John McCain’s elimination of “Wasteful Special Interest Subsidies” is a good move.  Robert Kennedy Jr.  recently stated on a Fred Friendly’s Seminar series called “fueling our future” that gasoline prices are actually $10 to $12 dollars a gallon.  People don’t understand that the price at the pump is so low because it’s hidden in your taxes.  Subsidies to special interest groups allowed this to occur.

 

“John McCain Will Effectively Enforce Existing CAFE Standards” is a joke.  These are the mileage requirements that automobile manufacturers’ cars must meet.  They have been way too low for years and “Some carmakers ignore these standards, pay a small financial penalty, and add it to the price of their cars” which makes it even more ineffective.  The penalties have to be painful enough so the carmakers comply.  Therefore I believe John McCain’s quote that he “believes that the penalties for not following these standards must be effective enough to compel all carmakers to produce fuel-efficient vehicles” is a good policy.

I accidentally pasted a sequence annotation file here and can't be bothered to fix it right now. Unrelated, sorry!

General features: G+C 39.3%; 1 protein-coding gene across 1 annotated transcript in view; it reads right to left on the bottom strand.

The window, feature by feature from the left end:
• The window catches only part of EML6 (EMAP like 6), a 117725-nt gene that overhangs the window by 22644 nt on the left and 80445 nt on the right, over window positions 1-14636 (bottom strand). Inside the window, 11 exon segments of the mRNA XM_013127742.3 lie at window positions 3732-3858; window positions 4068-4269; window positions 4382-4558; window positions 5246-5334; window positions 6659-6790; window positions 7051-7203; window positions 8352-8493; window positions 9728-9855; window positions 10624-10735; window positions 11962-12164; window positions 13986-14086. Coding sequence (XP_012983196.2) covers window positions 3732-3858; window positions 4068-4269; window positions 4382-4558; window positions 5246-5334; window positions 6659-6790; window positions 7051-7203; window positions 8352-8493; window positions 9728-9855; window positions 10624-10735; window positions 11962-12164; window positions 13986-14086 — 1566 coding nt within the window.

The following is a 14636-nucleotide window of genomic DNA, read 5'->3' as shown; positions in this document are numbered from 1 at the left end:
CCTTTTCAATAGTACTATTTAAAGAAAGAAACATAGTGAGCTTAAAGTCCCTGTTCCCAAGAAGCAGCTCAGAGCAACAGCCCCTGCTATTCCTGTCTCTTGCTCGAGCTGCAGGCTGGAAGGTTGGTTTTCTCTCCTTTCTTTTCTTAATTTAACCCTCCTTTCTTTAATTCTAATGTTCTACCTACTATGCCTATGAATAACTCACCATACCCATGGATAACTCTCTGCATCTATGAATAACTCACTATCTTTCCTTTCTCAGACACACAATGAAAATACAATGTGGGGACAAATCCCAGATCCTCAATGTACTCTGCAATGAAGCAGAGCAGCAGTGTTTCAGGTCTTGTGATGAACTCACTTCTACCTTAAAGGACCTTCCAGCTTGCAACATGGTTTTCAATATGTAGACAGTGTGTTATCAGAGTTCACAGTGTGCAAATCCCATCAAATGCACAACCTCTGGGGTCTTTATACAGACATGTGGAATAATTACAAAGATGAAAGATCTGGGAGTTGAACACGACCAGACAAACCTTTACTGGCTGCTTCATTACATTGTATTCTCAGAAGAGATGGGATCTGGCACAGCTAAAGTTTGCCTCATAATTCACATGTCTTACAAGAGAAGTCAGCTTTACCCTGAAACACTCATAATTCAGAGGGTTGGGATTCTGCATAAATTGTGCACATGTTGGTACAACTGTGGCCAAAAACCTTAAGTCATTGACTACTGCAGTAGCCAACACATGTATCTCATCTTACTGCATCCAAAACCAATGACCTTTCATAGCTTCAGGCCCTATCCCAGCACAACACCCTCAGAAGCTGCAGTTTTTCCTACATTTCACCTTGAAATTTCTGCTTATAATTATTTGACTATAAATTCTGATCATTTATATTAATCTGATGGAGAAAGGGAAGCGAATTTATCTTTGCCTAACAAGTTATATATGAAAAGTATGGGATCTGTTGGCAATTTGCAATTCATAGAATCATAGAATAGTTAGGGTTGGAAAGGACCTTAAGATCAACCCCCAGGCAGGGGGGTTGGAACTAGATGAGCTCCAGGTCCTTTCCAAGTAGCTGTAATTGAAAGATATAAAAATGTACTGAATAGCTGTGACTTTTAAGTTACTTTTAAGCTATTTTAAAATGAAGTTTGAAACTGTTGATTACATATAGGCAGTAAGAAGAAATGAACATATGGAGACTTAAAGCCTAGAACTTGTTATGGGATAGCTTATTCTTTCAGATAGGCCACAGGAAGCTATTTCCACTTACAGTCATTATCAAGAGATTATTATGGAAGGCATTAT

But what he does an address is how about more and better mass transportation systems?  How about encouraging employers to push for improved telecommunications systems and encourage people to work from home as much as they can?  How about encouraging employers to take mass transportation or carpool? This would put a huge dent in our fuel usage.

 

Investing In Clean, Alternative Sources Of Energy

I like this quote “John McCain Believes That The U.S. Must Become A Leader In A New International Green Economy. Green jobs and green technology will be vital to our economic future. There is no reason that the U.S. should not be a leader in developing and deploying these new technologies.”